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Impregnated textile products that are found around us on a daily basis.
Using the walls of your house, school, office or community area to reduce the level of re infection of malaria.
Study sponsored by Mozzgo in a 32 bed hospital in India. The trial was for the paint base additive and to see what the re-infection rate would be using the product. The hospital was in Hiriyur, Karnataka, India.
The place has history of mosquito transmitted diseases like flu, chikengunya etc. The experiment was successful when tried on a hospital (name withheld by request) which was previously affected by mosquitoes and now after they painted with Mozzgo. They're very happy with the results as there's notable reduction of mosquitoes (almost no mosquitoes).
The WHO estimates that in 2015 there were 214 million new cases of malaria resulting in 438,000 deaths. Others have estimated the number of cases at between 350 and 550 million for falciparum malaria. The majority of cases (65%) occur in children under 15 years old. About 125 million pregnant women are at risk of infection each year; in Sub-Saharan Africa, maternal malaria is associated with up to 200,000 estimated infant deaths yearly. There are about 10,000 malaria cases per year in Western Europe, and 1300–1500 in the United States. About 900 people died from the disease in Europe between 1993 and 2003. Both the global incidence of disease and resulting mortality have declined in recent years. According to the WHO and UNICEF, deaths attributable to malaria in 2015 were reduced by 60% from a 2000 estimate of 985,000, largely due to the widespread use of insecticide-treated nets and artemisinin-based combination therapies. In 2012, there were 207 million cases of malaria. That year, the disease is estimated to have killed between 473,000 and 789,000 people, many of whom were children in Africa. Efforts at decreasing the disease in Africa since the turn of millennium have been partially effective, with rates of the disease dropping by an estimated forty percent on the continent.
Malaria is presently endemic in a broad band around the equator, in areas of the Americas, many parts of Asia, and much of Africa; in Sub-Saharan Africa, 85–90% of malaria fatalities occur] An estimate for 2009 reported that countries with the highest death rate per 100,000 of population were Ivory Coast (86.15), Angola (56.93) and Burkina Faso (50.66). A 2010 estimate indicated the deadliest countries per population were Burkina Faso, Mozambique and Mali. The Malaria Atlas Project aims to map global endemic levels of malaria, providing a means with which to determine the global spatial limits of the disease and to assess disease burden. This effort led to the publication of a map of P. falciparum endemicity in 2010. As of 2010, about 100 countries have endemic malaria. Every year, 125 million international travellers visit these countries, and more than 30,000 contract the disease.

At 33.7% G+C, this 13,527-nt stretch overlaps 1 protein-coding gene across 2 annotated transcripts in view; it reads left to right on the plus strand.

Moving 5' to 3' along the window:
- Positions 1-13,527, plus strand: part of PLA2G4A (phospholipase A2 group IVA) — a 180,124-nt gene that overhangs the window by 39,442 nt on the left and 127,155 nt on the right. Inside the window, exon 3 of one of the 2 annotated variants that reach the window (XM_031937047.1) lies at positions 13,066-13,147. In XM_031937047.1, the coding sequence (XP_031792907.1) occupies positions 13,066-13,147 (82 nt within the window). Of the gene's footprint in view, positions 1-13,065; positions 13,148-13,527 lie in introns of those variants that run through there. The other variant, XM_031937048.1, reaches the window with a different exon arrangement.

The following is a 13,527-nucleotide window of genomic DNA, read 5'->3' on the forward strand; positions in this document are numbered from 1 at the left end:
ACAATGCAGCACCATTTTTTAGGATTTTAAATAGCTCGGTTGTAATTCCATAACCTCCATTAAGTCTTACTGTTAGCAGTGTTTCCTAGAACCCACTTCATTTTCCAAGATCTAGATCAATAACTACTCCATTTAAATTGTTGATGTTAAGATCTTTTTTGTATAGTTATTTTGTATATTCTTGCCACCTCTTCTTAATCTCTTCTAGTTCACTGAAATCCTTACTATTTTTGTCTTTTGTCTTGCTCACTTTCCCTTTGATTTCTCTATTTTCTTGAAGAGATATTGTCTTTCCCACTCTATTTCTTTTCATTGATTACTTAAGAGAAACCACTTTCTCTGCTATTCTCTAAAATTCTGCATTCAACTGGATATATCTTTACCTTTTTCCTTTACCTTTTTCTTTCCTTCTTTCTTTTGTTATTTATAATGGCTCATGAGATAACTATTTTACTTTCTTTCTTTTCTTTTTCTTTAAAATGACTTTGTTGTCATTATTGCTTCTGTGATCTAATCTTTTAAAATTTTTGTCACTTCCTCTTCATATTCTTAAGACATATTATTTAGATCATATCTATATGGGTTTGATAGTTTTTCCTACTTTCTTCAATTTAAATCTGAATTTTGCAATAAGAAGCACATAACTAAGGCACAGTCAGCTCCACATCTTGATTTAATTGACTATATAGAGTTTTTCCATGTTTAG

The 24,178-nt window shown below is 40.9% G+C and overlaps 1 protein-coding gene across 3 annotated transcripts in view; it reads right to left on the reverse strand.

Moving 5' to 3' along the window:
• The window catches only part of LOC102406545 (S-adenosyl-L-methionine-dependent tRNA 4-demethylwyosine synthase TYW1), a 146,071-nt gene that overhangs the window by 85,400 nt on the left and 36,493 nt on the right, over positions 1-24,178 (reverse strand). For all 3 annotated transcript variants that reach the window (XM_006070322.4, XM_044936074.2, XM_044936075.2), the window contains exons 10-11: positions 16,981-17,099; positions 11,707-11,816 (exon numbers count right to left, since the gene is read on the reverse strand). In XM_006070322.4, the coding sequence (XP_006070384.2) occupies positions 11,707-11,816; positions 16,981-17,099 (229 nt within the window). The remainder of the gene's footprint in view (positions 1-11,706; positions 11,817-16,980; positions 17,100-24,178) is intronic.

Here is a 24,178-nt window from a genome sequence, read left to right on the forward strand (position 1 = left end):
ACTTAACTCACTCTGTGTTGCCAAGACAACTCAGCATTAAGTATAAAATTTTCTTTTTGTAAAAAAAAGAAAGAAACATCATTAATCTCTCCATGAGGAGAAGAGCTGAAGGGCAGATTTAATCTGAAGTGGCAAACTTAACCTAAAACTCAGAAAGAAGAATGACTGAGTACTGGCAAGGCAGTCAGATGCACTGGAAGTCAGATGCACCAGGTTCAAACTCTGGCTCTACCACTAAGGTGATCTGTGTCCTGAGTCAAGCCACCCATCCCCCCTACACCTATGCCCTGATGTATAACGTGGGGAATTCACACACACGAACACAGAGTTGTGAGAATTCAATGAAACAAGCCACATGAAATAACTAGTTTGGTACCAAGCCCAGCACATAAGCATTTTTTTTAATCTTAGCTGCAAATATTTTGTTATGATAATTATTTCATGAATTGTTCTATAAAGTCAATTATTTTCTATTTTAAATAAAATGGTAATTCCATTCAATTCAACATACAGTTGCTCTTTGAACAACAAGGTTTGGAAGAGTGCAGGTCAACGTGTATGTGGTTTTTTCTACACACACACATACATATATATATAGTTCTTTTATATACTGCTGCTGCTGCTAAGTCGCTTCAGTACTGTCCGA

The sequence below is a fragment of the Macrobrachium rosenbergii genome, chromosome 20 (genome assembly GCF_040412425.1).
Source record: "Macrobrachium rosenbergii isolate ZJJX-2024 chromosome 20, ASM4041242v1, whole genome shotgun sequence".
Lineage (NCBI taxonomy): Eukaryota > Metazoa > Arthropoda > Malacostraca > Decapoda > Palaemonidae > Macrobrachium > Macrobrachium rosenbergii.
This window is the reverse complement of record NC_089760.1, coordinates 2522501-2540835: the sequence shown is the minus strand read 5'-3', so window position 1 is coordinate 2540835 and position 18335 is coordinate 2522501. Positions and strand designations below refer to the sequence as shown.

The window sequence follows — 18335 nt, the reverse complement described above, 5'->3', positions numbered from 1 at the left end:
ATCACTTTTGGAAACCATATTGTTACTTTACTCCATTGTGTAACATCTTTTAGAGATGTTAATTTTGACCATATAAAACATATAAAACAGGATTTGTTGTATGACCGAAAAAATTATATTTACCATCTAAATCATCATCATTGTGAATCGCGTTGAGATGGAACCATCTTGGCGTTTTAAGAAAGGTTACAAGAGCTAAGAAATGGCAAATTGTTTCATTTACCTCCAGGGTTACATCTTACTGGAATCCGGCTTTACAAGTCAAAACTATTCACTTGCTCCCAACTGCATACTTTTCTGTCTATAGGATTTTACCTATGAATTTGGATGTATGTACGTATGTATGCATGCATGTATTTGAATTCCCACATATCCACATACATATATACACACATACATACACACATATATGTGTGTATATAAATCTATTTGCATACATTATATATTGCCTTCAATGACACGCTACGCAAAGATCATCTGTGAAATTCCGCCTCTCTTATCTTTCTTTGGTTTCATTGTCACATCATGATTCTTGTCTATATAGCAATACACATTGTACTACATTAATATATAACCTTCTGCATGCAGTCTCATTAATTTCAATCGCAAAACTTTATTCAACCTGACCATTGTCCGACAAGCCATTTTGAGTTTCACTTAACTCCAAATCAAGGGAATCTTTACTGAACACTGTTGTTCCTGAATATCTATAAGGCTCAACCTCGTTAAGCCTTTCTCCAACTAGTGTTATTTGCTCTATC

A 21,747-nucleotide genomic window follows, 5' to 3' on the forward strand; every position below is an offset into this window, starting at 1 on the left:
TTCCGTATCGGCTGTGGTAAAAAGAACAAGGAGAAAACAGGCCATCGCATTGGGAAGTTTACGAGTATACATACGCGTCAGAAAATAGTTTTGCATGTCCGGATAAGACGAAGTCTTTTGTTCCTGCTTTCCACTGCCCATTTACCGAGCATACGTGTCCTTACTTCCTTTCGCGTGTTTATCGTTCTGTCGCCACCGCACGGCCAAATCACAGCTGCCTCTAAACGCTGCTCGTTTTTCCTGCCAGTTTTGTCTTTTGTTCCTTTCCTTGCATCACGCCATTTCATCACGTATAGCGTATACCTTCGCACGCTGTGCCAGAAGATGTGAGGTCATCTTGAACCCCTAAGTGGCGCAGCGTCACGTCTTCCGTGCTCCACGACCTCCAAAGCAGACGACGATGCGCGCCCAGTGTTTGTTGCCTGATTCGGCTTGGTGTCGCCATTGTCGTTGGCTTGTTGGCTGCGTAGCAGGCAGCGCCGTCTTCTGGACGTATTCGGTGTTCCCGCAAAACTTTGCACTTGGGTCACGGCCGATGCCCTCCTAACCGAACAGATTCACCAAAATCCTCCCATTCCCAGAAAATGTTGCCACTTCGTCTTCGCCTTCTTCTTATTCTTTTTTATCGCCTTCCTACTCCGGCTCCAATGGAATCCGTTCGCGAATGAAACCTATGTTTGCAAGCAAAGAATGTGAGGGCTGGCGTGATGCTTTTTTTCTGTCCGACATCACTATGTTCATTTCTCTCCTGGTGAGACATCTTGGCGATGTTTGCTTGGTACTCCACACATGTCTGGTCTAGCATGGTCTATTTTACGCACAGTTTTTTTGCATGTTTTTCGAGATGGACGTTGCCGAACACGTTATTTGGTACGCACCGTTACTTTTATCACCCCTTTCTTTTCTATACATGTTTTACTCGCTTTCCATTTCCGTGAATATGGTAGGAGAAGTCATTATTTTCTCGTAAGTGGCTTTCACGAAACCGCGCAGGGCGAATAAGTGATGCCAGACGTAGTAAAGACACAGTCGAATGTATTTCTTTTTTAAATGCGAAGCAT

The geographic distribution of malaria within large regions is complex, and malaria-afflicted and malaria-free areas are often found close to each other. Malaria is prevalent in tropical and subtropical regions because of rainfall, consistent high temperatures and high humidity, along with stagnant waters in which mosquito larvae readily mature, providing them with the environment they need for continuous breeding. In drier areas, outbreaks of malaria have been predicted with reasonable accuracy by mapping rainfall. Malaria is more common in rural areas than in cities. For example, several cities in the Greater Mekong Subregion of Southeast Asia are essentially malaria-free, but the disease is prevalent in many rural regions, including along international borders and forest fringes. In contrast, malaria in Africa is present in both rural and urban areas, though the risk is lower in the larger cities.
The figures for Malaria are staggering throughout the world and prevention is far costlier in terms of humanitarian budgets and lives of the people living in these areas Under the download section of the website is a document describing the base product of the Mozzgo arsenal. The product is sanctioned by the WHO.
The aim of Mozzgo is not to riddle the world with long last pesticides, chemicals that take 20 years to decompose and therefore effect the environment. We aim to stop the mosquito injecting the sporozoites into our blood and therefore limiting the reproductive cycle of the mosquito.